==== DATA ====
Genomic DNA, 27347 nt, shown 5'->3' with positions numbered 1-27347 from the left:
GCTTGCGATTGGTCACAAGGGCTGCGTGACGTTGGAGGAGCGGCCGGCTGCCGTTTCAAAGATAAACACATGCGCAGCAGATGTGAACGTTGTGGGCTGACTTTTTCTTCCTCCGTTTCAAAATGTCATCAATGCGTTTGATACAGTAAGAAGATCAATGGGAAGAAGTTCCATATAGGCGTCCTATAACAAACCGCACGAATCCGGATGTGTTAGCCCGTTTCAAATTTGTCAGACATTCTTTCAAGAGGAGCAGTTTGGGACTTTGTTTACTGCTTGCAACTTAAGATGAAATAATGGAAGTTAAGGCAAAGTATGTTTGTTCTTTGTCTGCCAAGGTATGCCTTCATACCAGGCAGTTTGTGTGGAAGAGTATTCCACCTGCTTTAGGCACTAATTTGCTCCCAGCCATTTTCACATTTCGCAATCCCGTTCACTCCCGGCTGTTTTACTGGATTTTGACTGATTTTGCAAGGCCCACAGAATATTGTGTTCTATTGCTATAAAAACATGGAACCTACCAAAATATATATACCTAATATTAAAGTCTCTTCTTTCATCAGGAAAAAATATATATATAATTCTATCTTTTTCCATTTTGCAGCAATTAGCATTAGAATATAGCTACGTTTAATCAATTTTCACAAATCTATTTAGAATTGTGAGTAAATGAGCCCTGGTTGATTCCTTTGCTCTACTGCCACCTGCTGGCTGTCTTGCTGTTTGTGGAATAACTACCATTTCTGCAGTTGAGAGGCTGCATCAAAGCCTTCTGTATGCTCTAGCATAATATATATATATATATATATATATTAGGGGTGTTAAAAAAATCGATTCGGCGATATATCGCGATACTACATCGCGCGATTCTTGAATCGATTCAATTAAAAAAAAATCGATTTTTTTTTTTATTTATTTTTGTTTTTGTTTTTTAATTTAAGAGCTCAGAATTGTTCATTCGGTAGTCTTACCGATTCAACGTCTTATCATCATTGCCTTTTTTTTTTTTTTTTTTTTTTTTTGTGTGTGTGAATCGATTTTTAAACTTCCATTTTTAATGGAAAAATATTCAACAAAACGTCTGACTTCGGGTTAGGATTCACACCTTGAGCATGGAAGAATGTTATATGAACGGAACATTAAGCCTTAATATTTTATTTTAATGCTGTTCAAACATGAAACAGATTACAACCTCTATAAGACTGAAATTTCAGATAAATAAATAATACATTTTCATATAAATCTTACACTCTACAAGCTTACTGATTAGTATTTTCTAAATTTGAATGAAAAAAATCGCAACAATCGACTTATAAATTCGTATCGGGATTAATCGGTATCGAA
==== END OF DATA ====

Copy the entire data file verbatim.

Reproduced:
Genomic DNA, 27347 nt, shown 5'->3' with positions numbered 1-27347 from the left:
GCTTGCGATTGGTCACAAGGGCTGCGTGACGTTGGAGGAGCGGCCGGCTGCCGTTTCAAAGATAAACACATGCGCAGCAGATGTGAACGTTGTGGGCTGACTTTTTCTTCCTCCGTTTCAAAATGTCATCAATGCGTTTGATACAGTAAGAAGATCAATGGGAAGAAGTTCCATATAGGCGTCCTATAACAAACCGCACGAATCCGGATGTGTTAGCCCGTTTCAAATTTGTCAGACATTCTTTCAAGAGGAGCAGTTTGGGACTTTGTTTACTGCTTGCAACTTAAGATGAAATAATGGAAGTTAAGGCAAAGTATGTTTGTTCTTTGTCTGCCAAGGTATGCCTTCATACCAGGCAGTTTGTGTGGAAGAGTATTCCACCTGCTTTAGGCACTAATTTGCTCCCAGCCATTTTCACATTTCGCAATCCCGTTCACTCCCGGCTGTTTTACTGGATTTTGACTGATTTTGCAAGGCCCACAGAATATTGTGTTCTATTGCTATAAAAACATGGAACCTACCAAAATATATATACCTAATATTAAAGTCTCTTCTTTCATCAGGAAAAAATATATATATAATTCTATCTTTTTCCATTTTGCAGCAATTAGCATTAGAATATAGCTACGTTTAATCAATTTTCACAAATCTATTTAGAATTGTGAGTAAATGAGCCCTGGTTGATTCCTTTGCTCTACTGCCACCTGCTGGCTGTCTTGCTGTTTGTGGAATAACTACCATTTCTGCAGTTGAGAGGCTGCATCAAAGCCTTCTGTATGCTCTAGCATAATATATATATATATATATATATATTAGGGGTGTTAAAAAAATCGATTCGGCGATATATCGCGATACTACATCGCGCGATTCTTGAATCGATTCAATTAAAAAAAAATCGATTTTTTTTTTTATTTATTTTTGTTTTTGTTTTTTAATTTAAGAGCTCAGAATTGTTCATTCGGTAGTCTTACCGATTCAACGTCTTATCATCATTGCCTTTTTTTTTTTTTTTTTTTTTTTTTGTGTGTGTGAATCGATTTTTAAACTTCCATTTTTAATGGAAAAATATTCAACAAAACGTCTGACTTCGGGTTAGGATTCACACCTTGAGCATGGAAGAATGTTATATGAACGGAACATTAAGCCTTAATATTTTATTTTAATGCTGTTCAAACATGAAACAGATTACAACCTCTATAAGACTGAAATTTCAGATAAATAAATAATACATTTTCATATAAATCTTACACTCTACAAGCTTACTGATTAGTATTTTCTAAATTTGAATGAAAAAAATCGCAACAATCGACTTATAAATTCGTATCGGGATTAATCGGTATCGAA